What Makes a Good Hanukkah Song?

December 10, 2012 at 7:00 am, by

I saw you on a Tuesday at the deli.
Then on Wednesday you were at the bank.
I should’ve asked the digits to your celli.
But my tongue was tied.
My mind just drew a blank.

Thus begins “Jewish Girls (At The Matzoh Ball)” by The LeeVees, a Jewish band formed nearly for the exclusive purpose of recording the Hanukkah album Hanukkah Rocks. (They’ve had no new album since their 2005 debut, but they have played a few shows).

So, what’s the connection between Hanukkah and these lyrics by The LeeVees, headed by Adam Gardner of Guster and Dave Schneider of The Zambonis (America’s only rock band whose every song is about hockey)? Answer: Absolutely nothing!

But, when creativity strikes and you’ve got the Jews gathered together, how could you resist the urge to create a funny song mocking Jewish stereotypes?

Last week, Michelle Citrin released a new single, “Hanukkah Lovin’.” While the song mentions some familiar cultural references to latkes and such, it has about as much religious depth as “Santa Baby” (of course, written by two Jews, Joan Javits and Philip Springer).

Does a Hanukkah song need religious depth though? After all, “Dreidel, Dreidel” has the religious shallowness of a puddle:

I have a little dreidel.
I made it out of clay.
And, when it’s dry and ready,
Oh, dreidel I shall play!

Do you see the symbolism?

No?

Well, me neither.

Perhaps we can turn to some unusual suspects for finding deeper songs about Hanukkah.

For example, why not Josh Groban‘s cold wintry album Illuminations? After all, Hanukkah is the Festival of Lights. In Groban‘s “Higher Window” (“There is a light from a higher window, / Shining down on you tonight”), maybe we can find reference to Hanukkah’s supernal light we hear about in the Hasidic teachings of the Sefat Emet. On “Hidden Away,” can we see a reference to that miracle of the oil that extinguished long after we thought it would? (“You’re a wonder, how bright you shine: / A flickered candle in a short lifetime.”) On “War At Home,” do we hear echoes of Jewish infighting simultaneous with the external fighting against Antiochus IV‘s imposition of Greco-Roman culture?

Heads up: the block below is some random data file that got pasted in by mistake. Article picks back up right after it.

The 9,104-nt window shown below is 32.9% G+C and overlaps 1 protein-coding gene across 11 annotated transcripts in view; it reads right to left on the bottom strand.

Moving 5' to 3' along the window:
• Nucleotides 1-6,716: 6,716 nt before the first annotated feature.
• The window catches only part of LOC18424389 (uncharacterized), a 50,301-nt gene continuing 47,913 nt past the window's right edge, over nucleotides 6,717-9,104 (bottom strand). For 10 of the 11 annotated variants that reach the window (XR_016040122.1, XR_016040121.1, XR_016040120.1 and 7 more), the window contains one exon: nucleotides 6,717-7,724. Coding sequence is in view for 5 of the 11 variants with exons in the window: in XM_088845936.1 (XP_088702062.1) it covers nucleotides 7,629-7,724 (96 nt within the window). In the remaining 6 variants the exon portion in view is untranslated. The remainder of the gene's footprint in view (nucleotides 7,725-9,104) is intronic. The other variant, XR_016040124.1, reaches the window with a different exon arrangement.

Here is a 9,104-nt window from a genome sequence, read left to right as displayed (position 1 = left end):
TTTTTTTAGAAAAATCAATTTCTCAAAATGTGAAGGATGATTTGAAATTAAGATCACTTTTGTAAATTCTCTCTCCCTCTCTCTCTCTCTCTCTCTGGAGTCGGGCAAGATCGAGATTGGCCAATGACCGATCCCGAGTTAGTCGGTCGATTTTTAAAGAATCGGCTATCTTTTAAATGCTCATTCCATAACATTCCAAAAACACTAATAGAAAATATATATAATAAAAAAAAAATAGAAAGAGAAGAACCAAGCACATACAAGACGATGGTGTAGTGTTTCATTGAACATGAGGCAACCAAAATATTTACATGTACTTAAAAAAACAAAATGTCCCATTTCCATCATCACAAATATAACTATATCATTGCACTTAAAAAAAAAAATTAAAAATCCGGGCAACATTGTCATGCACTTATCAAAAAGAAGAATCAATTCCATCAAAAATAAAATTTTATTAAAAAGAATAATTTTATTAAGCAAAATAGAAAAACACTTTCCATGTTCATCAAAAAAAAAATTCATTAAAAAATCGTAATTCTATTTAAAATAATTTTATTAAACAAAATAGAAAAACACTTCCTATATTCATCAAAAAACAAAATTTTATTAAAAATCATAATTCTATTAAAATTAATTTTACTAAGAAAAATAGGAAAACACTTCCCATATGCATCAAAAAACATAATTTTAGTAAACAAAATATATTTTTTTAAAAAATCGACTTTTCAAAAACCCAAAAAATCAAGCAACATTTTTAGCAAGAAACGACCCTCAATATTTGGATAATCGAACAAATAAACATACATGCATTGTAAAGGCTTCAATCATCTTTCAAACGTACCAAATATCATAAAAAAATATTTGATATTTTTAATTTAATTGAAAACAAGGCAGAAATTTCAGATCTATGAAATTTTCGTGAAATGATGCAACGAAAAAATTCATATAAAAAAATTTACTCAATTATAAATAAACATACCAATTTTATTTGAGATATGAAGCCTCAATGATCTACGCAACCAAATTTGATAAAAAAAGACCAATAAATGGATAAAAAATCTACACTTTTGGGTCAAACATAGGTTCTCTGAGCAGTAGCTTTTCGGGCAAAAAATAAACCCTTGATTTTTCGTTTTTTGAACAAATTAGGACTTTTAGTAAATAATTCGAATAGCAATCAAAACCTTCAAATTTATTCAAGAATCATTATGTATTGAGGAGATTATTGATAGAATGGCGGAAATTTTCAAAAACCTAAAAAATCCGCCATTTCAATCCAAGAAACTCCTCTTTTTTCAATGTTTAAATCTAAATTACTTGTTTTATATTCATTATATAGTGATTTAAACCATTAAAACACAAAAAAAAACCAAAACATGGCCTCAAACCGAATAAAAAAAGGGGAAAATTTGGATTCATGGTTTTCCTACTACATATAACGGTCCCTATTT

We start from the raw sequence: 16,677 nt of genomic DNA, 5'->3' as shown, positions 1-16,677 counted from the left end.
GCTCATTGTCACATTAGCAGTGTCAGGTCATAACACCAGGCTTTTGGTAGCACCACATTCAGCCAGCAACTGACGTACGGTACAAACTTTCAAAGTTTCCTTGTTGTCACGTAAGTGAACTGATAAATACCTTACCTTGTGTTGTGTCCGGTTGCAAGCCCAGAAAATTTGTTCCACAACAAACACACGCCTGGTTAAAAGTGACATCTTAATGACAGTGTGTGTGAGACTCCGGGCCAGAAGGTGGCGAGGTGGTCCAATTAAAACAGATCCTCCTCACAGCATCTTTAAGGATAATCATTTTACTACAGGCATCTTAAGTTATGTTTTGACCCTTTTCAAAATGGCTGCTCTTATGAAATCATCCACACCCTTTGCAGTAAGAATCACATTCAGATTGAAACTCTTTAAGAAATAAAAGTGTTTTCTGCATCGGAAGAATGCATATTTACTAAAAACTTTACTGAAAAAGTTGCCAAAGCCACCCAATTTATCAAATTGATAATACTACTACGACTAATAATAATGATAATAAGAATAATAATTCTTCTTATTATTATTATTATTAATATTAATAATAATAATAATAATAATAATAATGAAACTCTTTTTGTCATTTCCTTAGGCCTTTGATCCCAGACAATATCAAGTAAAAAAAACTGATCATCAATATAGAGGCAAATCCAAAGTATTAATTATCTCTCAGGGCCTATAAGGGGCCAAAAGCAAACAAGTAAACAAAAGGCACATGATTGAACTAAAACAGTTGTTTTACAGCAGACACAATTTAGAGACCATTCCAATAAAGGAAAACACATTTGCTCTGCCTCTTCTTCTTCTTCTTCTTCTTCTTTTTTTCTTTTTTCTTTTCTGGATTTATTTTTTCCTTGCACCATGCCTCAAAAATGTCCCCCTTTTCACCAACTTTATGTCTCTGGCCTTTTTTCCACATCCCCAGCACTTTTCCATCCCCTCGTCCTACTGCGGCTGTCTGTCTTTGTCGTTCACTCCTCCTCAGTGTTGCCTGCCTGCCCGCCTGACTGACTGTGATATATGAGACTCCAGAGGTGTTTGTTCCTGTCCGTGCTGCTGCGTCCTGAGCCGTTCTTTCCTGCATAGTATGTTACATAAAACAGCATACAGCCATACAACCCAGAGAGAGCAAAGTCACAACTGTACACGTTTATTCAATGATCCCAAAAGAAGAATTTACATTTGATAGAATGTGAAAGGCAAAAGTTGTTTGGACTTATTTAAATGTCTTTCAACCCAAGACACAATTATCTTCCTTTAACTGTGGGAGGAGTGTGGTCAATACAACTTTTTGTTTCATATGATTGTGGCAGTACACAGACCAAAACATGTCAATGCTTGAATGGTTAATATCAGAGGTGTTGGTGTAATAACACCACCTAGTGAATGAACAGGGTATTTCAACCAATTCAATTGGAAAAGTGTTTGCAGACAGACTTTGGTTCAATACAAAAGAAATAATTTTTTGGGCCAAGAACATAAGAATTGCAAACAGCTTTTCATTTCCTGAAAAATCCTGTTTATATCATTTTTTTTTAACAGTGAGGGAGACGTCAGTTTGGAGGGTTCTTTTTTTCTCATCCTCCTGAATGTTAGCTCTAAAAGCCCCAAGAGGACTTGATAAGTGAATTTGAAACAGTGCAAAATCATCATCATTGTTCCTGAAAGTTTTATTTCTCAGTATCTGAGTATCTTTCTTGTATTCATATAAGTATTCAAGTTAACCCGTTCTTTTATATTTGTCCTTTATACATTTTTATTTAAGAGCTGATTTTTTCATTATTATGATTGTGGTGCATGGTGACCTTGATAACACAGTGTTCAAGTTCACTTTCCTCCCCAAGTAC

Being that there are so few deep Hanukkah songs circulated in English-speaking culture, and being that so many of the songs that deal well with the symbolism of the holiday are, at best, subtly “Jewish,” I don’t know where to find good Hanukkah songs.

What songs light up your Hanukkah?

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4 Comments So Far

  1. Nice article. It seems a shame to simply deploy jokes about Jewish stereotypes and pop culture. Personally, I go for Matisyahu’s ‘Miracle’.

    Roni Tabick, December 10, 2012 at 1:54 pm #
  2. Fa La Freezing – My First Earthquake
    Holiday Sweaters: The Search for Hipster Santa – My First Earthquake
    Happy Joyous Hanukkah – Indigo Girls
    Hanukkah, O Hanukkah – Bare Naked Ladies
    Hanukkah Blessings – Bare Naked Ladies
    Rock of Ages – Marc Cohn
    Hanukkah Mix 2009 – Idelsohn Society (and everything else by them)
    Latke Flip-Flip -The Klezmatics
    Sevivon Sov, Sov, Sov – Kenny Ellis
    Dreidel – Don McClean
    Hanukkah Dance – Woody Guthrie

    Josh Bloom, December 10, 2012 at 5:36 pm #
  3. I actually own the LeeVees Hanukkah album! But my all-time favorite is still Tom Lehrer’s Chanukah in Santa Monica.

    Betty Ross, December 10, 2012 at 10:12 pm #
  4. The ENTIRE LeeVees “Hanukkah Rocks” album is fantastic. Elements of The Ramones, The Kinks, Xmas song kitsch-y sound, classic Ska, and I could go on. It is high-q music with wicked smart lyrics that will entertain and warm the hearts of kids and grown-ups alike. Plus, they are GREAT in concert. So glad you featured them here. Happy JHanukkah (you have to listen to the album to understand what that (silent) ‘J’ is doing there- and you’ll thank me for it…you’re most welcome)!!

    Vivian Mikhail, December 12, 2012 at 5:09 am #
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